Last year I read a short book about Apache leader Geronimo. Essentially an autobiography where in 1905 over a number of sessions Geronimo dictated his life story to S M Barrett via a translator. Well worth reading even for someone knowing very little about this aspect of American history.
At times Apache life seems to have been idyllic.
I was born in No-doyohn Cañon, Arizona, June, 1829. In that country which lies around the headwaters of the Gila River I was reared. This range was our fatherland; among these mountains our wigwams were hidden; the scattered valleys contained our fields; the boundless prairies, stretching away on every side, were our pastures; the rocky caverns were our burying places.
When we were old enough to be of real service we went to the field with our parents: not to play, but to toil. When the crops were to be planted we broke the ground with wooden hoes. We planted the corn in straight rows, the beans among the corn, and the melons and pumpkins in irregular order over the field. We cultivated these crops as there was need.
Yet much of the book describes what seem like endless bouts of violent conflict, particularly against Mexicans, but also against the forces of the American government and settlers from the east.
During my many wars with the Mexicans I received eight wounds, as follows: shot in the right leg above the knee, and still carry the bullet; shot through the left forearm; wounded in the right leg below the knee with a saber; wounded on top of the head with the butt of a musket; shot just below the outer corner of the left eye; shot in left side; shot in the back. I have killed many Mexicans; I do not know how many, for frequently I did not count them. Some of them were not worth counting.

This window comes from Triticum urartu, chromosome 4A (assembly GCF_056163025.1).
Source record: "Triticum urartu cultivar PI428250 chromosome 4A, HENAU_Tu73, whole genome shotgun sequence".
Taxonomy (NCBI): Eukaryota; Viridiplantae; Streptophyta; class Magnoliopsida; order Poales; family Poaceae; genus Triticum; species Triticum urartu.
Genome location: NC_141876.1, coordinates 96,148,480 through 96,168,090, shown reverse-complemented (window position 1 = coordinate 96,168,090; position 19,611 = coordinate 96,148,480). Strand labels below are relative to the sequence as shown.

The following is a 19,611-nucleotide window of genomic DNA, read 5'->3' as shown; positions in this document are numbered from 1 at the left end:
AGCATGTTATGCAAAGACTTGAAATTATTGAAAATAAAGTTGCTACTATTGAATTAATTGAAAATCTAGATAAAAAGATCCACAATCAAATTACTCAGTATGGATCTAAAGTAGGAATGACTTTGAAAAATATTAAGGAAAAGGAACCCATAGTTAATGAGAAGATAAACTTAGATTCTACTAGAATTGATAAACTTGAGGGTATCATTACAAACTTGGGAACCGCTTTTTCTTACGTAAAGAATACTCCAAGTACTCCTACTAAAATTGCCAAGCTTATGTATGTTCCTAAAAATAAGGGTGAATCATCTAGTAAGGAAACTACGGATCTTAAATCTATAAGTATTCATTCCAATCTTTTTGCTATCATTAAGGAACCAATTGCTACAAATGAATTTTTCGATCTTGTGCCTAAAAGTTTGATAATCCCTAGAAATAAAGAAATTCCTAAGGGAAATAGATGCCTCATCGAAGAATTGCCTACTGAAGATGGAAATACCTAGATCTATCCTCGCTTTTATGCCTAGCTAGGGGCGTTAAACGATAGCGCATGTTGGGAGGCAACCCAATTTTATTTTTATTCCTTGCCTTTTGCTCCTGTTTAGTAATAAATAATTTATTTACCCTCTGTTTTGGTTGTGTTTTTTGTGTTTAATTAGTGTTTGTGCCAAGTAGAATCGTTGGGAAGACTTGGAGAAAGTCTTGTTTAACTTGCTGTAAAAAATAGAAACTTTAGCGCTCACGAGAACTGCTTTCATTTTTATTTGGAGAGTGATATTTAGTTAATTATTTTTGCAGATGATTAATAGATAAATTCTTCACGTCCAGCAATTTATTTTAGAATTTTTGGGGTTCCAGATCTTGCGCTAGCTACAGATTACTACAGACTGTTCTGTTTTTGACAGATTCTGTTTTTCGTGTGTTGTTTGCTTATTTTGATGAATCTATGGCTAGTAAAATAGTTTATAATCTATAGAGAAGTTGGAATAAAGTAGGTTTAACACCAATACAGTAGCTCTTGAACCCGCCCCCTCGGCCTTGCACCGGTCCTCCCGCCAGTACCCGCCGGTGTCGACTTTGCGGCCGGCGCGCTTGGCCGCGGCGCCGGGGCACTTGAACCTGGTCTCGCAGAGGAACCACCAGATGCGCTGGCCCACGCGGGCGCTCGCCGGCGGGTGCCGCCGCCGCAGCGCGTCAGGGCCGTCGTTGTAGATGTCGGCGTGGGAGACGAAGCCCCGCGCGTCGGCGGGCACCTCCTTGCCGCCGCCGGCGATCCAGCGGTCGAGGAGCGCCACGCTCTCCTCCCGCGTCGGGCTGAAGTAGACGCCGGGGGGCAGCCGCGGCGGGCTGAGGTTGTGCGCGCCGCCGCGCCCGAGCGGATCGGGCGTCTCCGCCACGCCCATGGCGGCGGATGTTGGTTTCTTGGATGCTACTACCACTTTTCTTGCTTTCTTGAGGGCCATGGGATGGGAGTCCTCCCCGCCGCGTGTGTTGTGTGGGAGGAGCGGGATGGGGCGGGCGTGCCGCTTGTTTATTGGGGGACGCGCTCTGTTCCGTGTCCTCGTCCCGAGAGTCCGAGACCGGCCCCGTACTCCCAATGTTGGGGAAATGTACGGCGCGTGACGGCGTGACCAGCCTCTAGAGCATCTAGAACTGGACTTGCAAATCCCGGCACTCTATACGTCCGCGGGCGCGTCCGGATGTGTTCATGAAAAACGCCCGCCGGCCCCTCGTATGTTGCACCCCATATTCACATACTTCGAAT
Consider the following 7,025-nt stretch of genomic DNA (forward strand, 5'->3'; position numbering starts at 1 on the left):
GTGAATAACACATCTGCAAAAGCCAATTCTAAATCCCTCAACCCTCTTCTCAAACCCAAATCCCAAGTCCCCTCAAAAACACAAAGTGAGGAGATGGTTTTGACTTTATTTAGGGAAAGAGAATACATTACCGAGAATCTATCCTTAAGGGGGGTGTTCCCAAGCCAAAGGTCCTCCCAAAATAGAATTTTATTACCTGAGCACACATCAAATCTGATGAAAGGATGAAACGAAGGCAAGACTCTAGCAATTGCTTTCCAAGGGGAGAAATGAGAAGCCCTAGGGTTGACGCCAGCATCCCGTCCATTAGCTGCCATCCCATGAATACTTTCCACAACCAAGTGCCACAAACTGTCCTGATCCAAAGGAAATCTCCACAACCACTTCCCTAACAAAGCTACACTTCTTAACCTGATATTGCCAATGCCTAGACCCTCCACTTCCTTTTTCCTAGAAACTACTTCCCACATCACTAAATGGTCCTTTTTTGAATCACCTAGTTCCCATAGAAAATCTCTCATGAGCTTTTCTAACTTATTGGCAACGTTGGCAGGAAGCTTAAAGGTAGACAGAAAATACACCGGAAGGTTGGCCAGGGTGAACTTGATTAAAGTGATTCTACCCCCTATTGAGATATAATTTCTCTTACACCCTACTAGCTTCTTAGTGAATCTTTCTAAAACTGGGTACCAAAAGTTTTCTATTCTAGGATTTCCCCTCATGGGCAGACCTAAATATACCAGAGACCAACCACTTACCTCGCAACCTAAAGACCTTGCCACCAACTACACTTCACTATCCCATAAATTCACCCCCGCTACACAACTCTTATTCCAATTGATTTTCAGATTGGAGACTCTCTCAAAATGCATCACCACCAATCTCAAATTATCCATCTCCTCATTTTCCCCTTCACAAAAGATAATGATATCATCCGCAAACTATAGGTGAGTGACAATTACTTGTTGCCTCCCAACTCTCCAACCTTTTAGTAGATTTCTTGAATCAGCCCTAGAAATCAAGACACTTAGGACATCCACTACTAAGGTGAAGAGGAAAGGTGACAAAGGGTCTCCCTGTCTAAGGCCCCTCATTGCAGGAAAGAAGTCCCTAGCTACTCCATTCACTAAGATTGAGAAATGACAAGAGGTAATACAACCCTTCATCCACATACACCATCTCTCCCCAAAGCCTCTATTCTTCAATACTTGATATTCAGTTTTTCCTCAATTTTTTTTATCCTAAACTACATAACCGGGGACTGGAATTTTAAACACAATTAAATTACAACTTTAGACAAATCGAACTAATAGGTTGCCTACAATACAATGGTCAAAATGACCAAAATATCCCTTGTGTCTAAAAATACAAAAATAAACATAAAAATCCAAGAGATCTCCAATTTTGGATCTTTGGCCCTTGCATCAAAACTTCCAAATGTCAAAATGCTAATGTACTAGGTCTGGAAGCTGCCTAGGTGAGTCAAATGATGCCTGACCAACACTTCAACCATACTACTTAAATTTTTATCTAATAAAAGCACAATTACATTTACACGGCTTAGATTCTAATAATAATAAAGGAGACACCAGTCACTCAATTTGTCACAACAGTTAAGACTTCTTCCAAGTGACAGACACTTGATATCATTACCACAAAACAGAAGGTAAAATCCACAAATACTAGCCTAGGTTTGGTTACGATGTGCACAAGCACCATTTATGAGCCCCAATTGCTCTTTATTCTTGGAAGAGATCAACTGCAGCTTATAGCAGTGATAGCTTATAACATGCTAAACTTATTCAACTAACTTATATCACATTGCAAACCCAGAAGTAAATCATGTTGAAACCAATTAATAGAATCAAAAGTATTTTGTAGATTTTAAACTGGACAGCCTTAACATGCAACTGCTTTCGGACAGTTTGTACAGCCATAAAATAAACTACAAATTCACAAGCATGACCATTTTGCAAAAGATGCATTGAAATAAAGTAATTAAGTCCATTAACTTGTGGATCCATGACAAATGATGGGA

At times the Apaches seem to have been strangely incompetent.
We shook hands and promised to be brothers. Then we began to trade, and the Mexicans gave us mescal. Soon nearly all the Indians were drunk. While they were drunk two companies of Mexican troops, from another town, attacked us, killed twenty Indians, and captured many more. We fled in all directions.
As for all those scalps -
After a war party has returned, a modification of the war dance is held. The warriors who have brought scalps from the battles exhibit them to the tribe, and when the dance begins these scalps, elevated on poles or spears, are carried around the camp fires while the dance is in progress. During this dance there is still some of the solemnity of the war dance. There are yells and war whoops, frequently accompanied by discharge of firearms, but there is always more levity than would be permitted at a war dance. After the scalp dance is over the scalps are thrown away. No Apache would keep them, for they are considered defiling.
Towards the end of the book there is this plea from the old warrior.
There is no climate or soil which, to my mind, is equal to that of Arizona. We could have plenty of good cultivating land, plenty of grass, plenty of timber and plenty of minerals in that land which the Almighty created for the Apaches. It is my land, my home, my fathers’ land, to which I now ask to be allowed to return. I want to spend my last days there, and be buried among those mountains. If this could be I might die in peace, feeling that my people, placed in their native homes, would increase in numbers, rather than diminish as at present, and that our name would not become extinct.